Of course, the real meat of the book is Scott's recollection of the mission of "Aurora 7", and the keen disappointment in having to displace Deke Slayton in what should have been his moment of glory. How does one enjoy his own great moment in the gloomy pallor of a friend's defeat? Nobody liked what happened to Deke, nobody, including Scott and back up pilot Schirra, liked the reassignments. Management was blindsided by John Glenn's super-celebrity power, fresh and wieldy. Scott Carpenter was thrust into a crammed flight plan, a management team which was waiting to pounce upon any perceived "screw ups", and a spacecraft with serious mechanical flaws, which began to appear at launch. Did Scott Carpenter "malfunction", as Chris Kraft contends in an entire chapter of his own book? Scott readily admits trying to squeeze every science minute he could from the flight, and making that his priority. Voice recordings and bio-med data show that the pilot was aware of the situation he was in during re-entry. The fact that he brought his spacecraft back intact is cited as evidence of a pilot in control. Kraft gets his well-earned respect too, but the feisty nature of the flight controller is referred to again and again. And while Carpenter did not fly again, the choice appears to have been his own, and not one imposed upon him. Readers will have to divine that truth for themselves. Overall the authors have attempted to remain measured, objective, and fair in dealing with Carpenter's contemporaries.
"For Spacious Skies" is imperative reading for space historians. It is candid, tells much about the elite group of men and women who found themselves cultivated by the Kennedy White House, and thrust into the glory years of space flight. The extra effort in backing up statements with other records and recollections sets this book apart from similar astronaut biographies.
I really got emotional charged in the first parts of the book seeing Scott (nicknamed Buddy) neglected by his low life father. I wanted to reach through the book and punch Dr. Carpenter in the face and say wake up and love your son and sick wife Toye. They love and need you. Luckily Buddy had a loving mother who was his hero and loving grandparents. Buddy's father was a bum who for years was late or missed writing Scott and his sick ailing mother. Many times he sent them no money. Poor Buddy desperately wanted love and approval with the important things in his life from his father. His father leaves his 2 year old son and very sick wife Tory in Colorado with his parents so he can go off and try to make money and have a career in NYC after getting his PHD in perfume/smell science. The one that stunk was Scott's low life father. He divorces TB sickened Toye and runs off with another woman. Shortly before Scott's spaceflight he makes peace with his son.
Scott goes to college and then gets in the Navy as a fight cadet and eventually becomes a pilot and officer. Scott deliberately chose to fly larger multi engine planes rather than fighters so he could be home with his wife Rene and children more. He becomes very good in navigation because of his flying. He does well and gets transferred to PAX the Navy's test flight facility and becomes a test pilot.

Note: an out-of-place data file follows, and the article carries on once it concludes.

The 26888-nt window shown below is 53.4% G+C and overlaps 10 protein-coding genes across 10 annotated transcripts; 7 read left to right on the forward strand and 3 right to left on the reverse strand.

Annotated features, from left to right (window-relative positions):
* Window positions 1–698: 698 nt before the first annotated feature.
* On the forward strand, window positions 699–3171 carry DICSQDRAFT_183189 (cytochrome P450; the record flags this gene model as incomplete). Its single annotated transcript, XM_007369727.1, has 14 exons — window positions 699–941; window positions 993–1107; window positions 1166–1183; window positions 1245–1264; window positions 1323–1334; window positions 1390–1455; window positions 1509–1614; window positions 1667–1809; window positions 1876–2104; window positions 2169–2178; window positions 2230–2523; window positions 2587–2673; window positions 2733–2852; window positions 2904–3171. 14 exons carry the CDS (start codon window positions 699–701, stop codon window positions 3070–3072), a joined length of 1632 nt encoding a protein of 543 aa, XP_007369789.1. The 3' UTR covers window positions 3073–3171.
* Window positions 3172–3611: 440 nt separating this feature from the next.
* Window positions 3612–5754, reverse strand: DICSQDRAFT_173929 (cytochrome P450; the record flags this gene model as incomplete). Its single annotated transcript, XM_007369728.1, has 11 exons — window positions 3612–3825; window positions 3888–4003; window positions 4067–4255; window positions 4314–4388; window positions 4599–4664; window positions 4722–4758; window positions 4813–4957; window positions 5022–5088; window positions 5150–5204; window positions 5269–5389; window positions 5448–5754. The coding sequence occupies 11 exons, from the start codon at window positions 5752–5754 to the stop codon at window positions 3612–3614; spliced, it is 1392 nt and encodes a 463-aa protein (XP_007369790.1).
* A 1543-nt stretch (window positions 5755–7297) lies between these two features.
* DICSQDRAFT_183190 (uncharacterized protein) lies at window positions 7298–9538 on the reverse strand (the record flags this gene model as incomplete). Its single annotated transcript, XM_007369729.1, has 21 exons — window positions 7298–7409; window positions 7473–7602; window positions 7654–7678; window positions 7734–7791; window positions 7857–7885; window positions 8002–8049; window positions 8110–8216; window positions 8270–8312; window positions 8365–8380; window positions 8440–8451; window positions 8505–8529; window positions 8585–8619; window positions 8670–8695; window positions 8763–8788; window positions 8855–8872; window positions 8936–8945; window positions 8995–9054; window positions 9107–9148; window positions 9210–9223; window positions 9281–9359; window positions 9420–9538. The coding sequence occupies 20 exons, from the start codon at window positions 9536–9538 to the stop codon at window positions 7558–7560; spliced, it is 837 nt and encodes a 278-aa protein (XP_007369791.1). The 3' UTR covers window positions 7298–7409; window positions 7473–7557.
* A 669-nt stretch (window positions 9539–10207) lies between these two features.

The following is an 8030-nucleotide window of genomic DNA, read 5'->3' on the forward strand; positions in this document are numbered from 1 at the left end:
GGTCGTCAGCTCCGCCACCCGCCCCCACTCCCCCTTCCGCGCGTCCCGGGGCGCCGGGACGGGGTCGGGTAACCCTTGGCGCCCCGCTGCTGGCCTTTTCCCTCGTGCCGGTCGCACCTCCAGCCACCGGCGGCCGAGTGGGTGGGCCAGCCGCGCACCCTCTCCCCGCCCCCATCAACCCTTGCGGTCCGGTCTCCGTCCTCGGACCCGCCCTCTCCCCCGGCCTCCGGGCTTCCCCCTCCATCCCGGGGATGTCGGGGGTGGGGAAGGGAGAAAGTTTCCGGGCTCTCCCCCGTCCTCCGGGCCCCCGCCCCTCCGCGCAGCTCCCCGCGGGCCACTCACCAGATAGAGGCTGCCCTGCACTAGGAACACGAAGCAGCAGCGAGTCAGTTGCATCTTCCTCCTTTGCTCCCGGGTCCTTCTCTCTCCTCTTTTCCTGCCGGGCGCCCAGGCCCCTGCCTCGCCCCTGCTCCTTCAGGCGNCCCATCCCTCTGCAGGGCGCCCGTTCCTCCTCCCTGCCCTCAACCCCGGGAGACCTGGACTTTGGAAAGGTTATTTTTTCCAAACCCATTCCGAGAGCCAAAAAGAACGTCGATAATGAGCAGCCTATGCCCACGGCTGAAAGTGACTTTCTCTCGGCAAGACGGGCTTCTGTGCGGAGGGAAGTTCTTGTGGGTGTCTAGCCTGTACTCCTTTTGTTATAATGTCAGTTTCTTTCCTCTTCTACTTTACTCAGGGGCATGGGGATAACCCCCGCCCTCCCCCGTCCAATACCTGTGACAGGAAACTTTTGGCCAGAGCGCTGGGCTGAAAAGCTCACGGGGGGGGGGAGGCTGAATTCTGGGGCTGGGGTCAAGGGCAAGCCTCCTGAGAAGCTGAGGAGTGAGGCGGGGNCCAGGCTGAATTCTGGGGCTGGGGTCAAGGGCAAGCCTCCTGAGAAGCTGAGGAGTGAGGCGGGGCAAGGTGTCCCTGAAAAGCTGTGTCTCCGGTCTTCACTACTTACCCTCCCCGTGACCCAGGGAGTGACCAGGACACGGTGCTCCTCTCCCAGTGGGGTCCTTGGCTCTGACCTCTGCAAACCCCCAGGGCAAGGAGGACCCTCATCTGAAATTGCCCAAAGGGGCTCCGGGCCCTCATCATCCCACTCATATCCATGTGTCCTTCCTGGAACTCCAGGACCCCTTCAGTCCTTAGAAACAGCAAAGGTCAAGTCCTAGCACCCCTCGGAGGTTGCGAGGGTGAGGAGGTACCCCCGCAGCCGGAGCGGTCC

He flies many high speed jets and is selected to NASA as one of the original Mercury 7. Commander Scott only gets one flight on Aurora 7 and has problems in flight and lands 250 miles down range. I'm glad I got to learn from Scott what went wrong in the flight. Chris Kraft the Flight director had issues with Scott and thought much of the problems with Scott's flight was Scott's fault. Ill read Chris Kraft's book Flight to get the other side of the story. The truth is probably somewhere in between. Aurora 7 flight was a success and much space science was learned.
I really wanted more information on the Sea Labs saturation deep sea diving Scott participated in. I'll try to buy another book for more information.
Scott marries his sweetheart Rene and she is a great wife and supports his flying and tuff Navy life and helps raise a fine family. Later Scott marries a few other times and has more children but not much is mentioned of the other wives and children.
His daughter Kris wrote a good book but there is some unnecessary profanity to make it more macho. The book was good enough to not need it. Scott Carpenter a true hero that accomplished so much in the navy, space and deep sea exploration. He accomplished so much in life even though he had a broken family with no father around. Enjoyed the book and recommend it.
As a then young American I can remember that none of us cared much about the reasons for the 200 plus mile overshoot of his intended landing point and were thrilled by his flight and what we perceived as his successful mission. The overshoot was a consequence of physics, timing, orbital mechanics and an overloaded mission plan. Let Mr. Kraft worry about the small details.